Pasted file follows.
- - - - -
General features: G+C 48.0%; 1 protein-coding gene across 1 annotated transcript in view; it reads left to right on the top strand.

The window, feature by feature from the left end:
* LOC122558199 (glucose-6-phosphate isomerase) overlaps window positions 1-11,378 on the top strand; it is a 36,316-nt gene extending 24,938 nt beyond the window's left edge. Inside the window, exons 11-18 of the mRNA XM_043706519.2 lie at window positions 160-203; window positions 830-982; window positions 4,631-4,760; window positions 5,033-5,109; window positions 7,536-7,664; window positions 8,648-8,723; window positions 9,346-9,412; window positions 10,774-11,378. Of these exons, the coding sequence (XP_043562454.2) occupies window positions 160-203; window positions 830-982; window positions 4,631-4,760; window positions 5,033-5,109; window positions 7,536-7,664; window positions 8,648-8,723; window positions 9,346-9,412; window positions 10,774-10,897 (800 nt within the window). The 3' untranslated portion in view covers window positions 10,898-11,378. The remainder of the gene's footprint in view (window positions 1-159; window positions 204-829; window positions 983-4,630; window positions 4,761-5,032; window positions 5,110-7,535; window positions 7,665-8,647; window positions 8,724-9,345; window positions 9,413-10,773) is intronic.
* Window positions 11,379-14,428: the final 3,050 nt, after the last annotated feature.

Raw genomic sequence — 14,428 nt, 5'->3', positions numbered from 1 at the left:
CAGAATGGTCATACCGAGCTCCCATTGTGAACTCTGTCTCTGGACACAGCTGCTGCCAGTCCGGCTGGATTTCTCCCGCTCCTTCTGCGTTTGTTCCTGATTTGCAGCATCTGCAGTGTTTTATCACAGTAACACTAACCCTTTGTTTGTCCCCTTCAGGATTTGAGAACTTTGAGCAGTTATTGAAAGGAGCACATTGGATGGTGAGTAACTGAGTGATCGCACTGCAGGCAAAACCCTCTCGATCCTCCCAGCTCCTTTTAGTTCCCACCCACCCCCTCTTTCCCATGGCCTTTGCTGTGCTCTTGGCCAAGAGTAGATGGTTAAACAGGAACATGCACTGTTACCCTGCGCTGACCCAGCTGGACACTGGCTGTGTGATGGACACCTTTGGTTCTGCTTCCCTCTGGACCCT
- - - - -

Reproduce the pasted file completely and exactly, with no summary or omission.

General features: G+C 48.0%; 1 protein-coding gene across 1 annotated transcript in view; it reads left to right on the top strand.

The window, feature by feature from the left end:
* LOC122558199 (glucose-6-phosphate isomerase) overlaps window positions 1-11,378 on the top strand; it is a 36,316-nt gene extending 24,938 nt beyond the window's left edge. Inside the window, exons 11-18 of the mRNA XM_043706519.2 lie at window positions 160-203; window positions 830-982; window positions 4,631-4,760; window positions 5,033-5,109; window positions 7,536-7,664; window positions 8,648-8,723; window positions 9,346-9,412; window positions 10,774-11,378. Of these exons, the coding sequence (XP_043562454.2) occupies window positions 160-203; window positions 830-982; window positions 4,631-4,760; window positions 5,033-5,109; window positions 7,536-7,664; window positions 8,648-8,723; window positions 9,346-9,412; window positions 10,774-10,897 (800 nt within the window). The 3' untranslated portion in view covers window positions 10,898-11,378. The remainder of the gene's footprint in view (window positions 1-159; window positions 204-829; window positions 983-4,630; window positions 4,761-5,032; window positions 5,110-7,535; window positions 7,665-8,647; window positions 8,724-9,345; window positions 9,413-10,773) is intronic.
* Window positions 11,379-14,428: the final 3,050 nt, after the last annotated feature.

Raw genomic sequence — 14,428 nt, 5'->3', positions numbered from 1 at the left:
CAGAATGGTCATACCGAGCTCCCATTGTGAACTCTGTCTCTGGACACAGCTGCTGCCAGTCCGGCTGGATTTCTCCCGCTCCTTCTGCGTTTGTTCCTGATTTGCAGCATCTGCAGTGTTTTATCACAGTAACACTAACCCTTTGTTTGTCCCCTTCAGGATTTGAGAACTTTGAGCAGTTATTGAAAGGAGCACATTGGATGGTGAGTAACTGAGTGATCGCACTGCAGGCAAAACCCTCTCGATCCTCCCAGCTCCTTTTAGTTCCCACCCACCCCCTCTTTCCCATGGCCTTTGCTGTGCTCTTGGCCAAGAGTAGATGGTTAAACAGGAACATGCACTGTTACCCTGCGCTGACCCAGCTGGACACTGGCTGTGTGATGGACACCTTTGGTTCTGCTTCCCTCTGGACCCT